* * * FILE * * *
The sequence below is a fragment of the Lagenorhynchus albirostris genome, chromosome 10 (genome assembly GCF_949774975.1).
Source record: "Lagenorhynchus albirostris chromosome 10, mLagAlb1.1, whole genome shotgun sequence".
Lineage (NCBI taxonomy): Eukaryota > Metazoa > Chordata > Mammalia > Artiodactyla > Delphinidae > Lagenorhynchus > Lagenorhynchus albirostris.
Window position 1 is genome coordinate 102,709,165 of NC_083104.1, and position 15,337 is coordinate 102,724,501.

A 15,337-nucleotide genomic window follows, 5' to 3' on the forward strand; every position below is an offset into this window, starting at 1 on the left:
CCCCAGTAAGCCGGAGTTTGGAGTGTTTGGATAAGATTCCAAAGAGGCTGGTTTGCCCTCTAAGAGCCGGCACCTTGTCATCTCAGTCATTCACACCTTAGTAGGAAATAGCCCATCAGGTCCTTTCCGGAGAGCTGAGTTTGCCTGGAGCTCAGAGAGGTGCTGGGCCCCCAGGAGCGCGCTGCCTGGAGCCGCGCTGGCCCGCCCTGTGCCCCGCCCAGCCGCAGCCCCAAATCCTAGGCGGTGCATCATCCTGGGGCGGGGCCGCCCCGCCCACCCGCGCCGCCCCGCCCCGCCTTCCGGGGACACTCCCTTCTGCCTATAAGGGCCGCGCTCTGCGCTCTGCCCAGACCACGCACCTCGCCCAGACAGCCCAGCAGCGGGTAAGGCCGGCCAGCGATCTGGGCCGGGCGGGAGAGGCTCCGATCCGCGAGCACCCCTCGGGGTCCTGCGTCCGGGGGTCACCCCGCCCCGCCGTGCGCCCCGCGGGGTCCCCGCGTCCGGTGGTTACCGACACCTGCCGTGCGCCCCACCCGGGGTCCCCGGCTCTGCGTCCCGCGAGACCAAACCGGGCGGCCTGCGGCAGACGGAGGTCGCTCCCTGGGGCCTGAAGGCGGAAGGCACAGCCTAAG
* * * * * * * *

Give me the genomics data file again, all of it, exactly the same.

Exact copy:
The sequence below is a fragment of the Lagenorhynchus albirostris genome, chromosome 10 (genome assembly GCF_949774975.1).
Source record: "Lagenorhynchus albirostris chromosome 10, mLagAlb1.1, whole genome shotgun sequence".
Lineage (NCBI taxonomy): Eukaryota > Metazoa > Chordata > Mammalia > Artiodactyla > Delphinidae > Lagenorhynchus > Lagenorhynchus albirostris.
Window position 1 is genome coordinate 102,709,165 of NC_083104.1, and position 15,337 is coordinate 102,724,501.

A 15,337-nucleotide genomic window follows, 5' to 3' on the forward strand; every position below is an offset into this window, starting at 1 on the left:
CCCCAGTAAGCCGGAGTTTGGAGTGTTTGGATAAGATTCCAAAGAGGCTGGTTTGCCCTCTAAGAGCCGGCACCTTGTCATCTCAGTCATTCACACCTTAGTAGGAAATAGCCCATCAGGTCCTTTCCGGAGAGCTGAGTTTGCCTGGAGCTCAGAGAGGTGCTGGGCCCCCAGGAGCGCGCTGCCTGGAGCCGCGCTGGCCCGCCCTGTGCCCCGCCCAGCCGCAGCCCCAAATCCTAGGCGGTGCATCATCCTGGGGCGGGGCCGCCCCGCCCACCCGCGCCGCCCCGCCCCGCCTTCCGGGGACACTCCCTTCTGCCTATAAGGGCCGCGCTCTGCGCTCTGCCCAGACCACGCACCTCGCCCAGACAGCCCAGCAGCGGGTAAGGCCGGCCAGCGATCTGGGCCGGGCGGGAGAGGCTCCGATCCGCGAGCACCCCTCGGGGTCCTGCGTCCGGGGGTCACCCCGCCCCGCCGTGCGCCCCGCGGGGTCCCCGCGTCCGGTGGTTACCGACACCTGCCGTGCGCCCCACCCGGGGTCCCCGGCTCTGCGTCCCGCGAGACCAAACCGGGCGGCCTGCGGCAGACGGAGGTCGCTCCCTGGGGCCTGAAGGCGGAAGGCACAGCCTAAG